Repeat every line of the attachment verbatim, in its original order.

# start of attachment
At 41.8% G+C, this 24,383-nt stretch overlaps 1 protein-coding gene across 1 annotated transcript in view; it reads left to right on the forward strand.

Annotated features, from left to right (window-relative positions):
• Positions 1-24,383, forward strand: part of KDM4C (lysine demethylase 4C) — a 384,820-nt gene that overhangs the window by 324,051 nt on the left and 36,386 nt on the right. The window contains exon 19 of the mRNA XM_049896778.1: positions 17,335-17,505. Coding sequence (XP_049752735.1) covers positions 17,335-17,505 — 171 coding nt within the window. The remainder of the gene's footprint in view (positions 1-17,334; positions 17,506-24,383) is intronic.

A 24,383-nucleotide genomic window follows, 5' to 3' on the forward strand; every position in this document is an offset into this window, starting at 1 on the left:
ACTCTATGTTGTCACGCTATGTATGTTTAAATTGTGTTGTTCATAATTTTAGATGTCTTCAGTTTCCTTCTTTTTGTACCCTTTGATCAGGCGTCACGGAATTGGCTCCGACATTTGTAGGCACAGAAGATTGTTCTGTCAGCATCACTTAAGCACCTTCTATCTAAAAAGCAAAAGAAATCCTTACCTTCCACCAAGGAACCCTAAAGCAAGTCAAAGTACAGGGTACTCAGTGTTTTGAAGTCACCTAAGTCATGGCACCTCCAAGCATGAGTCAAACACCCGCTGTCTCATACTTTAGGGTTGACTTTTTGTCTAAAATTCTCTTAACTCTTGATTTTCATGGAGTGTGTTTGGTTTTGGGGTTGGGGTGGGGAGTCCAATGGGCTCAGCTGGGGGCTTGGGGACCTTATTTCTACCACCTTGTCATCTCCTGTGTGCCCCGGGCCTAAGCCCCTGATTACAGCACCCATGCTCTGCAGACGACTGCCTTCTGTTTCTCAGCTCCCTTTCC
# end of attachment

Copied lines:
At 41.8% G+C, this 24,383-nt stretch overlaps 1 protein-coding gene across 1 annotated transcript in view; it reads left to right on the forward strand.

Annotated features, from left to right (window-relative positions):
• Positions 1-24,383, forward strand: part of KDM4C (lysine demethylase 4C) — a 384,820-nt gene that overhangs the window by 324,051 nt on the left and 36,386 nt on the right. The window contains exon 19 of the mRNA XM_049896778.1: positions 17,335-17,505. Coding sequence (XP_049752735.1) covers positions 17,335-17,505 — 171 coding nt within the window. The remainder of the gene's footprint in view (positions 1-17,334; positions 17,506-24,383) is intronic.

A 24,383-nucleotide genomic window follows, 5' to 3' on the forward strand; every position in this document is an offset into this window, starting at 1 on the left:
ACTCTATGTTGTCACGCTATGTATGTTTAAATTGTGTTGTTCATAATTTTAGATGTCTTCAGTTTCCTTCTTTTTGTACCCTTTGATCAGGCGTCACGGAATTGGCTCCGACATTTGTAGGCACAGAAGATTGTTCTGTCAGCATCACTTAAGCACCTTCTATCTAAAAAGCAAAAGAAATCCTTACCTTCCACCAAGGAACCCTAAAGCAAGTCAAAGTACAGGGTACTCAGTGTTTTGAAGTCACCTAAGTCATGGCACCTCCAAGCATGAGTCAAACACCCGCTGTCTCATACTTTAGGGTTGACTTTTTGTCTAAAATTCTCTTAACTCTTGATTTTCATGGAGTGTGTTTGGTTTTGGGGTTGGGGTGGGGAGTCCAATGGGCTCAGCTGGGGGCTTGGGGACCTTATTTCTACCACCTTGTCATCTCCTGTGTGCCCCGGGCCTAAGCCCCTGATTACAGCACCCATGCTCTGCAGACGACTGCCTTCTGTTTCTCAGCTCCCTTTCC